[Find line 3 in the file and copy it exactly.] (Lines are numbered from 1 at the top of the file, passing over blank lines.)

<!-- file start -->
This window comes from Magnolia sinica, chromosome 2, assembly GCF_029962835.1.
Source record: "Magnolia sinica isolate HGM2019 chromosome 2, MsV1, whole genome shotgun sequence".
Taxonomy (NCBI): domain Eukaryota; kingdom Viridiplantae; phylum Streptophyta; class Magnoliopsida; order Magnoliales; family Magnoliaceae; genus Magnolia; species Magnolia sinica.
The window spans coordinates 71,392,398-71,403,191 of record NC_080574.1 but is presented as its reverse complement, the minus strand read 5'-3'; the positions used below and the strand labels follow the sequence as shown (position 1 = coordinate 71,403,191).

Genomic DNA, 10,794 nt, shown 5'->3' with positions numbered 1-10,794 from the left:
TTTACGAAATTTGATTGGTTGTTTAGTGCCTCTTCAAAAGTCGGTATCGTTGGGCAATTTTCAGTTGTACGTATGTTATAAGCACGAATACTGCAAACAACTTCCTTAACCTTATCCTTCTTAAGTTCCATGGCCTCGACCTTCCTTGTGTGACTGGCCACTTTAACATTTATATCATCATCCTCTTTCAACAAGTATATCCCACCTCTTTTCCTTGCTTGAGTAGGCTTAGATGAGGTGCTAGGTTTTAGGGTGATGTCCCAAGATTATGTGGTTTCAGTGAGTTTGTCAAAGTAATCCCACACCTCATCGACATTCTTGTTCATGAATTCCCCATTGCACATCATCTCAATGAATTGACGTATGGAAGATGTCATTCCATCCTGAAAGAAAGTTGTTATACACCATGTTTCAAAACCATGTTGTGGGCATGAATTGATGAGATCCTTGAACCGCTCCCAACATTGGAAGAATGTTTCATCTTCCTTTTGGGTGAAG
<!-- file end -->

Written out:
Taxonomy (NCBI): domain Eukaryota; kingdom Viridiplantae; phylum Streptophyta; class Magnoliopsida; order Magnoliales; family Magnoliaceae; genus Magnolia; species Magnolia sinica.